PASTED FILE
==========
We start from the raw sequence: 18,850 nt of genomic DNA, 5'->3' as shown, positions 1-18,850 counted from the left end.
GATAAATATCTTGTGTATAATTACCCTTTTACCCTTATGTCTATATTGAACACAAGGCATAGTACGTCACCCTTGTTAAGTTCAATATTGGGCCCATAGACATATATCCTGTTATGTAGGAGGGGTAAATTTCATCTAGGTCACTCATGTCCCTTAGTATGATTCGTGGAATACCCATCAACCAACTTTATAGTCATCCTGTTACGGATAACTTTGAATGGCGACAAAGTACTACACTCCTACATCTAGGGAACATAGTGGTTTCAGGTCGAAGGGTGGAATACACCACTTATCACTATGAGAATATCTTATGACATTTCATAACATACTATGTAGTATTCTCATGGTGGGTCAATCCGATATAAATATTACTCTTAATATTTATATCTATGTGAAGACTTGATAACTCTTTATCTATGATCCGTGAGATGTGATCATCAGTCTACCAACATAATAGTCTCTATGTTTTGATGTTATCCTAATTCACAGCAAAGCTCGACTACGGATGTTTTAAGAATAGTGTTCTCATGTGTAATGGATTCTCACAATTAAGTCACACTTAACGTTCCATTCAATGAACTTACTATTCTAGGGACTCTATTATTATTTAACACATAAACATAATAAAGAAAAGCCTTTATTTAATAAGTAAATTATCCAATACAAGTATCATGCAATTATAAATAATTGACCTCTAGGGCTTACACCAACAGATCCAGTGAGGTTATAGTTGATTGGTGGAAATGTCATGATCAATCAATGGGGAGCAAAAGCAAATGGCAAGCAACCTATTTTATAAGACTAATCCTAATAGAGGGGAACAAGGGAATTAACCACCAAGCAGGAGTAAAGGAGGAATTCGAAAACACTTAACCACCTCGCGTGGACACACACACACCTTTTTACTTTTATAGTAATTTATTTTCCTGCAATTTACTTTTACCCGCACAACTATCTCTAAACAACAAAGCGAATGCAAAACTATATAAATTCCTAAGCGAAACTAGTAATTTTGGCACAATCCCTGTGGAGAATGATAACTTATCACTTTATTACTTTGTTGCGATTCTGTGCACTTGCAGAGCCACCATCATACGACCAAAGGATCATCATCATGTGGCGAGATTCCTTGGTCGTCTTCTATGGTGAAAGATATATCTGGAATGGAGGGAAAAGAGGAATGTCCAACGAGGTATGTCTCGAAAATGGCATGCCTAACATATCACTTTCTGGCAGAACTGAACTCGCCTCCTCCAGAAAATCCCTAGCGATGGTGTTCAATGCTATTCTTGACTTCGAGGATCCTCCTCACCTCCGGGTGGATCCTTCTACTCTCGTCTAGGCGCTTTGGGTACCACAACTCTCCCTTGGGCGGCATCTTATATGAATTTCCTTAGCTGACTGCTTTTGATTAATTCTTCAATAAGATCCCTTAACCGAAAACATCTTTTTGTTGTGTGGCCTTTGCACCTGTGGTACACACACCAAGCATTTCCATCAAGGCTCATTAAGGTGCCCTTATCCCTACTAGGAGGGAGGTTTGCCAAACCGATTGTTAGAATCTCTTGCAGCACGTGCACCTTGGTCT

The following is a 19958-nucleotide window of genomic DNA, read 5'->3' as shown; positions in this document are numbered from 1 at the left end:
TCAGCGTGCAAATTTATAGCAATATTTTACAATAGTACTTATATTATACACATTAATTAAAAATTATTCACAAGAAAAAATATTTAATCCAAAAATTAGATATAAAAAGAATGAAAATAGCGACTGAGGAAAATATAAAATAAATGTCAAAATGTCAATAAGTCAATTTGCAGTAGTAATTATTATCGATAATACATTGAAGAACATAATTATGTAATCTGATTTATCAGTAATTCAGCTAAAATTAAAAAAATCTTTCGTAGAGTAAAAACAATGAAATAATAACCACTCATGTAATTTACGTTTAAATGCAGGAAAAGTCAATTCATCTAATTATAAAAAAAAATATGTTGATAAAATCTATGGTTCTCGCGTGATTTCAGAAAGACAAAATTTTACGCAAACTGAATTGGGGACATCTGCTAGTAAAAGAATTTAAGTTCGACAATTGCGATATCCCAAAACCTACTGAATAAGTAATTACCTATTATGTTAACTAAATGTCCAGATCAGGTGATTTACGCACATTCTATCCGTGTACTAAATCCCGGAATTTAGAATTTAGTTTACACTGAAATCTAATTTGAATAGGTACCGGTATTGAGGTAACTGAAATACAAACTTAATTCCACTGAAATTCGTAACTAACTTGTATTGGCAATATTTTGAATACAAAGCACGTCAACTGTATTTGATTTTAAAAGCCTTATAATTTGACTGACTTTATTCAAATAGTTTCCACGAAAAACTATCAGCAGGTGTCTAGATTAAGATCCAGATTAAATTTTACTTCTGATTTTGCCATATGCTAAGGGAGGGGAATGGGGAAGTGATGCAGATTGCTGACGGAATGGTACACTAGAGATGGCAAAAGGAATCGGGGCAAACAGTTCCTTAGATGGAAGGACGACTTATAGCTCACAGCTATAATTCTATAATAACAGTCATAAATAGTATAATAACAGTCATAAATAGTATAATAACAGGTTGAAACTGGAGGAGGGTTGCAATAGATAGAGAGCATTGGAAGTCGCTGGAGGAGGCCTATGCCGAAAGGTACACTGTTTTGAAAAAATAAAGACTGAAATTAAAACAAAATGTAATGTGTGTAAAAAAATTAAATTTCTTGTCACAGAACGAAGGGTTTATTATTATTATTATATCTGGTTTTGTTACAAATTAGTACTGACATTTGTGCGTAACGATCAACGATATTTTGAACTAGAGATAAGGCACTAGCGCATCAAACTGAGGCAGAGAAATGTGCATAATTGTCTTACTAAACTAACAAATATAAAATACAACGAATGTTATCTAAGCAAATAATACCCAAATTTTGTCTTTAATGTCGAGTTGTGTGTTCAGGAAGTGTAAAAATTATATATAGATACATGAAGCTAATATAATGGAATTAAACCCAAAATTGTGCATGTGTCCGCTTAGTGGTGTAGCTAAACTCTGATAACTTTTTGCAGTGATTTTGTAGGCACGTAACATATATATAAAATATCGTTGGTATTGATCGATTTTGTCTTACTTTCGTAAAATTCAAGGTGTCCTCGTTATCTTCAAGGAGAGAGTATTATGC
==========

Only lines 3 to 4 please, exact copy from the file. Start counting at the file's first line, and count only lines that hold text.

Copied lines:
The following is a 19958-nucleotide window of genomic DNA, read 5'->3' as shown; positions in this document are numbered from 1 at the left end:
TCAGCGTGCAAATTTATAGCAATATTTTACAATAGTACTTATATTATACACATTAATTAAAAATTATTCACAAGAAAAAATATTTAATCCAAAAATTAGATATAAAAAGAATGAAAATAGCGACTGAGGAAAATATAAAATAAATGTCAAAATGTCAATAAGTCAATTTGCAGTAGTAATTATTATCGATAATACATTGAAGAACATAATTATGTAATCTGATTTATCAGTAATTCAGCTAAAATTAAAAAAATCTTTCGTAGAGTAAAAACAATGAAATAATAACCACTCATGTAATTTACGTTTAAATGCAGGAAAAGTCAATTCATCTAATTATAAAAAAAAATATGTTGATAAAATCTATGGTTCTCGCGTGATTTCAGAAAGACAAAATTTTACGCAAACTGAATTGGGGACATCTGCTAGTAAAAGAATTTAAGTTCGACAATTGCGATATCCCAAAACCTACTGAATAAGTAATTACCTATTATGTTAACTAAATGTCCAGATCAGGTGATTTACGCACATTCTATCCGTGTACTAAATCCCGGAATTTAGAATTTAGTTTACACTGAAATCTAATTTGAATAGGTACCGGTATTGAGGTAACTGAAATACAAACTTAATTCCACTGAAATTCGTAACTAACTTGTATTGGCAATATTTTGAATACAAAGCACGTCAACTGTATTTGATTTTAAAAGCCTTATAATTTGACTGACTTTATTCAAATAGTTTCCACGAAAAACTATCAGCAGGTGTCTAGATTAAGATCCAGATTAAATTTTACTTCTGATTTTGCCATATGCTAAGGGAGGGGAATGGGGAAGTGATGCAGATTGCTGACGGAATGGTACACTAGAGATGGCAAAAGGAATCGGGGCAAACAGTTCCTTAGATGGAAGGACGACTTATAGCTCACAGCTATAATTCTATAATAACAGTCATAAATAGTATAATAACAGTCATAAATAGTATAATAACAGGTTGAAACTGGAGGAGGGTTGCAATAGATAGAGAGCATTGGAAGTCGCTGGAGGAGGCCTATGCCGAAAGGTACACTGTTTTGAAAAAATAAAGACTGAAATTAAAACAAAATGTAATGTGTGTAAAAAAATTAAATTTCTTGTCACAGAACGAAGGGTTTATTATTATTATTATATCTGGTTTTGTTACAAATTAGTACTGACATTTGTGCGTAACGATCAACGATATTTTGAACTAGAGATAAGGCACTAGCGCATCAAACTGAGGCAGAGAAATGTGCATAATTGTCTTACTAAACTAACAAATATAAAATACAACGAATGTTATCTAAGCAAATAATACCCAAATTTTGTCTTTAATGTCGAGTTGTGTGTTCAGGAAGTGTAAAAATTATATATAGATACATGAAGCTAATATAATGGAATTAAACCCAAAATTGTGCATGTGTCCGCTTAGTGGTGTAGCTAAACTCTGATAACTTTTTGCAGTGATTTTGTAGGCACGTAACATATATATAAAATATCGTTGGTATTGATCGATTTTGTCTTACTTTCGTAAAATTCAAGGTGTCCTCGTTATCTTCAAGGAGAGAGTATTATGC